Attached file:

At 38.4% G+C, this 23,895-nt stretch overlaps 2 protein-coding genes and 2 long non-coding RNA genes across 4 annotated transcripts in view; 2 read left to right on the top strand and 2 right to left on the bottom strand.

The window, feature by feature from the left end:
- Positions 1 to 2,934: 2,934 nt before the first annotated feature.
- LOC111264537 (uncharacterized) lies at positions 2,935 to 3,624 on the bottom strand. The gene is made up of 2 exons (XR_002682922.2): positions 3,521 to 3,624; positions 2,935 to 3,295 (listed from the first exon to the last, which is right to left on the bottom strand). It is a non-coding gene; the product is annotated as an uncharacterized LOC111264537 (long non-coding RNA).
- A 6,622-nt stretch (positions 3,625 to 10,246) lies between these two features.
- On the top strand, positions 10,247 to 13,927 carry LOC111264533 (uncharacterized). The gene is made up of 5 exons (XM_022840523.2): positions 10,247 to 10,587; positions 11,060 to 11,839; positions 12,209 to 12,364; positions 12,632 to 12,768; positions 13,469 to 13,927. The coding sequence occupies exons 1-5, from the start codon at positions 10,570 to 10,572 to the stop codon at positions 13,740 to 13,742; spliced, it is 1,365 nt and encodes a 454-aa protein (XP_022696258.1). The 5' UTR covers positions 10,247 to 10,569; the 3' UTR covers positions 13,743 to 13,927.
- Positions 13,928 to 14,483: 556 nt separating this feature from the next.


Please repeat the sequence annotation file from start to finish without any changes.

At 38.4% G+C, this 23,895-nt stretch overlaps 2 protein-coding genes and 2 long non-coding RNA genes across 4 annotated transcripts in view; 2 read left to right on the top strand and 2 right to left on the bottom strand.

The window, feature by feature from the left end:
- Positions 1 to 2,934: 2,934 nt before the first annotated feature.
- LOC111264537 (uncharacterized) lies at positions 2,935 to 3,624 on the bottom strand. The gene is made up of 2 exons (XR_002682922.2): positions 3,521 to 3,624; positions 2,935 to 3,295 (listed from the first exon to the last, which is right to left on the bottom strand). It is a non-coding gene; the product is annotated as an uncharacterized LOC111264537 (long non-coding RNA).
- A 6,622-nt stretch (positions 3,625 to 10,246) lies between these two features.
- On the top strand, positions 10,247 to 13,927 carry LOC111264533 (uncharacterized). The gene is made up of 5 exons (XM_022840523.2): positions 10,247 to 10,587; positions 11,060 to 11,839; positions 12,209 to 12,364; positions 12,632 to 12,768; positions 13,469 to 13,927. The coding sequence occupies exons 1-5, from the start codon at positions 10,570 to 10,572 to the stop codon at positions 13,740 to 13,742; spliced, it is 1,365 nt and encodes a 454-aa protein (XP_022696258.1). The 5' UTR covers positions 10,247 to 10,569; the 3' UTR covers positions 13,743 to 13,927.
- Positions 13,928 to 14,483: 556 nt separating this feature from the next.